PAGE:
Rain, wind, waves and high tides continue to uncover “hidden” items along Coronado’s coastline. Last week, The Coronado Times showcased multiple sets of stairs that are now clearly visible in many locations near the Coronado Shores:
This week, small rocks and many large rocks line many parts of the coastline and wrap around in front of the Hotel del Coronado. The sandy area referred to by locals as the “Pit” has now become a shallow bay with very little beach left to sit on.
On the other side of the Hotel del Coronado’s “rock wall,” you can clearly see the remains of the harborette – a project from the 1920s according to this article from the Coronado Historical Association:
An addition of sorts was made to the rock wall in the 1920s when Coronado sought to establish an ocean landing Naval base along the shore. The location was advantageous because large battleships could anchor more easily in this location rather than at North Island. In 1924, the community quickly mobilized to approve funding and construction of a curved rock wall off of the Hotel del Coronado to create a harborette. The cities of San Diego and Coronado split the $150,000 cost to construct a C-shaped rock wall into the ocean. Coronado residents grew excited by this new economic prospect and geared up for an increase in land value as well as the construction of some 750 new homes for navy sailors. However, funding from San Diego soon fell short. In the early winter months of 1926, three storms hit Coronado beach and damaged the still unfinished harbor wall — the cost of the project’s completion increased by $50,000. San Diego ignored calls for more funding to finish the wall, and by 1926, the Coronado community ceased work on the rock wall extension. Today, sections of the abandoned C-shaped wall can be seen off the beach by the Hotel del Coronado. (Courtesy of the Coronado Historical Association)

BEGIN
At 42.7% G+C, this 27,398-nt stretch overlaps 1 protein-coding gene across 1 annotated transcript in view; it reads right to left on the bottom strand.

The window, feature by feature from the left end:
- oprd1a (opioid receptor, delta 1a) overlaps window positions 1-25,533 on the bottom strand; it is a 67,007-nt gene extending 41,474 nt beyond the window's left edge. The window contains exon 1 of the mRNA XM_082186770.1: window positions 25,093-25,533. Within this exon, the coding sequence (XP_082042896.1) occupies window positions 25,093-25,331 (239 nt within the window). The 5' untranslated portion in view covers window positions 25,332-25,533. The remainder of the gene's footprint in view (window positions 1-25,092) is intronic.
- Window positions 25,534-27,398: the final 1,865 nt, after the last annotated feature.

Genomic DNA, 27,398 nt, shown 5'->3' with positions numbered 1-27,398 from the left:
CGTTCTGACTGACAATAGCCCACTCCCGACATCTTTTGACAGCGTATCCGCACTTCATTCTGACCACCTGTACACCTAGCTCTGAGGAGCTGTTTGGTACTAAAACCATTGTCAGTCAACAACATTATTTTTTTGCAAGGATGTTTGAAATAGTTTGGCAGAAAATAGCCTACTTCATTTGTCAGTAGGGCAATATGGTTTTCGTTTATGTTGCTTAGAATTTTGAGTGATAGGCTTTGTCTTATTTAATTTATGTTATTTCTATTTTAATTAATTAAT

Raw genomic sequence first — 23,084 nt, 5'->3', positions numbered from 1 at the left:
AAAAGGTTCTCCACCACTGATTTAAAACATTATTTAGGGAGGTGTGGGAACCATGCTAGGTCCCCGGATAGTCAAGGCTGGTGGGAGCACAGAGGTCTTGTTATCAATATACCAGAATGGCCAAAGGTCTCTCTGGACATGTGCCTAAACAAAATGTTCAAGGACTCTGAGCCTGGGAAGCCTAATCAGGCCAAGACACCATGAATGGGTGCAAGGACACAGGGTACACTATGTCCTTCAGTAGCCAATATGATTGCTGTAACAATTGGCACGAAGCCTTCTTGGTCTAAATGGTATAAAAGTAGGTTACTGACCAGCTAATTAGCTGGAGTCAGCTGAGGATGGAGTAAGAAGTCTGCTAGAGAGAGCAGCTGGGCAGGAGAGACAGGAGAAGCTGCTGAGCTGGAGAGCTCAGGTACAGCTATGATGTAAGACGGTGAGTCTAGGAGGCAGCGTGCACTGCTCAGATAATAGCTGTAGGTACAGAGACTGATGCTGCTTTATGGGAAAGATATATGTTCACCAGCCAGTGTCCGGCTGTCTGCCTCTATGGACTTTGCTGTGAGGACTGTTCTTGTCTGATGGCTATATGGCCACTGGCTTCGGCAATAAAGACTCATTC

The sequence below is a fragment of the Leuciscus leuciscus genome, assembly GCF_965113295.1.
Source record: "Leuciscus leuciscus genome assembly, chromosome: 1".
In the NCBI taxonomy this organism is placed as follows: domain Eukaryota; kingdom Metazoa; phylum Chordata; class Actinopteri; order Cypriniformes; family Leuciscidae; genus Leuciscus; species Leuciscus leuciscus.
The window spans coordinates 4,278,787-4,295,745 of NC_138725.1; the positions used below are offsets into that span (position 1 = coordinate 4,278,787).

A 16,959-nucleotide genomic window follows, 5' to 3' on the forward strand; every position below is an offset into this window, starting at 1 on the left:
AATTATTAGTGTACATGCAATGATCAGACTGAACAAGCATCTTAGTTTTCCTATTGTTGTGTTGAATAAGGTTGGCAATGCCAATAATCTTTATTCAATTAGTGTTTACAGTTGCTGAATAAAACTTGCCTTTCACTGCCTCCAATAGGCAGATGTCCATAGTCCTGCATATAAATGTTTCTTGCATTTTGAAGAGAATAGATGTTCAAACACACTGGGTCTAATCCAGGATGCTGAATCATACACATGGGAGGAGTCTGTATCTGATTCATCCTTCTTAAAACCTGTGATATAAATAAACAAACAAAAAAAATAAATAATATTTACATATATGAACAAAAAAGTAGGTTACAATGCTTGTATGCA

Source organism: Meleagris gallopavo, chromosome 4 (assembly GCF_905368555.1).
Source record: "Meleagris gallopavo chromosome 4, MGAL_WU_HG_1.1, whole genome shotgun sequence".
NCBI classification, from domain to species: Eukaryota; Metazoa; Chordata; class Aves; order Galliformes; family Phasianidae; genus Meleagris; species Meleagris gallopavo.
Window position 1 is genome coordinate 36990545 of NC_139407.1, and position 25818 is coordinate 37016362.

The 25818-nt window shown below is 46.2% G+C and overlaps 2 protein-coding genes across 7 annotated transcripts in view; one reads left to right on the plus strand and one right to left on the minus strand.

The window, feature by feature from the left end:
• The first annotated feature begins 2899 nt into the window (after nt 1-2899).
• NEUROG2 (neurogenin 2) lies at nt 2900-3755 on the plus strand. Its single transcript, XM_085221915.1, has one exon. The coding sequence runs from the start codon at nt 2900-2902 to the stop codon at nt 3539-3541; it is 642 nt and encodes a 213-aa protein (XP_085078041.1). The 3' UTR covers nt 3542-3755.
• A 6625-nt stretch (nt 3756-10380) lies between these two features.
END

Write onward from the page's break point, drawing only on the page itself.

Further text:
Typically, you can see the top of the southern wall, but rarely can you see both sides of the wall sticking out a few feet from the sand!
Another view of the recently unburied “harborette” just in front of the Hotel del Coronado and north of the Coronado Shores. pic.twitter.com/nCb0RG5Sm5
— Coronado Times Newspaper (@CoronadoIsland) January 19, 2023
Low tide revealed a new “bay” where the sandy “Pit” is usually found. The sandy beach area was diminished by large waves and high tides. @delcoronado @CoronadoShores_ pic.twitter.com/jbyDbBWTJo
— Coronado Times Newspaper (@CoronadoIsland) January 18, 2023
2018 Storm Video and Damage: